- Vahlen: Iohannes Vahlen, Ennianae Poesis Reliquiae, 2nd ed., Leipzig. 1903.
- Volkmann: Richard Volkmann, Die Rhetorik der Griechen und Römer, 2nd ed., Leipzig, 1885.
- Walz: Christianus Walz, Rhetores Graeci, Stuttgart, Tübingen, London, and Paris, 1832–6. 9 vols.
- Warmington: E. H. Warmington, Remains of Old Latin, Cambridge, Mass., and London, 935–8. 4 vols., Loeb Classical Library.
- G. M. A. Grube, The Greek and Roman Critics, Toronto, 1965.
- G. A. Kennedy, The Art of Rhetoric in the Roman World, 300 b.c.–a.d. 300, Princeton, 1972.
(1) In a short Preface the author dedicates the treatise to Herennius, disclaims the intention of treating material irrelevant to the art of rhetoric, and stresses the need to apply in practice the rules he will set forth. (2) The task of the public speaker is to discuss capably those matters which law and custom have fixed for the uses of citizenship, and to secure as far as possible the agreement of his hearers. The kinds of causes are three: (a) Epideictic, (b) Deliberative, and (c) Judicial. (3) The speaker should be competent in (a) Invention, (b) Arrangement, (c) Style, (d) Memory, and (e) Delivery, and the means of acquiring these kinds of competence are three: (a) Theory, (b) Imitation, and (c) Practice. (4) In showing how to adapt the discourse to the theory of the speaker’s function, the author gives primary consideration to Invention as used in each of the parts of a discourse in a Judicial cause: (a) Introduction, (6) Statement of Facts, (c) Division, (d) Proof, (e) Refutation, and (f) Conclusion. Each part of the discourse is defined before receiving special treatment in detail.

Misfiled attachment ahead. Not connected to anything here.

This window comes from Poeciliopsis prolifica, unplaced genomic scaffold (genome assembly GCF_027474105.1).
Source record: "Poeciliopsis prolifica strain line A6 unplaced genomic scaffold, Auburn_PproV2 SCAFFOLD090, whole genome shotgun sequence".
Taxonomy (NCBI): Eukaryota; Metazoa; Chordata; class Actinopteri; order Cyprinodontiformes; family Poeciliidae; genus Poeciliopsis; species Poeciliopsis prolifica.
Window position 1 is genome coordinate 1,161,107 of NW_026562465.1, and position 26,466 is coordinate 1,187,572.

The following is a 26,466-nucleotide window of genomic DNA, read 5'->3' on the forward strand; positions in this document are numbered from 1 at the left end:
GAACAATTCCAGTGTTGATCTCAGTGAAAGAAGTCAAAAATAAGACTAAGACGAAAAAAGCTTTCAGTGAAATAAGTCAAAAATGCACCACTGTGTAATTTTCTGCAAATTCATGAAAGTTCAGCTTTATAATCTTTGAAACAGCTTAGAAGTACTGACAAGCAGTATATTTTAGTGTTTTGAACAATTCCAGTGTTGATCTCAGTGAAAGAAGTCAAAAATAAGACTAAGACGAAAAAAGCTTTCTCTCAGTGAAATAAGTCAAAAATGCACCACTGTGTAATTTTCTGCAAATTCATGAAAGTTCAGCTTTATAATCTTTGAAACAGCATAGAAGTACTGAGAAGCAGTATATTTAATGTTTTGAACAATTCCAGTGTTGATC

(5) To make an appropriate Introduction we must consider whether the cause is (a) honourable, (6) discreditable, (c) of doubtful creditableness, or (d) petty. (6) The nature of the cause thus viewed from a moral standpoint determines whether the Introduction shall take the form of (a) a Direct Opening, or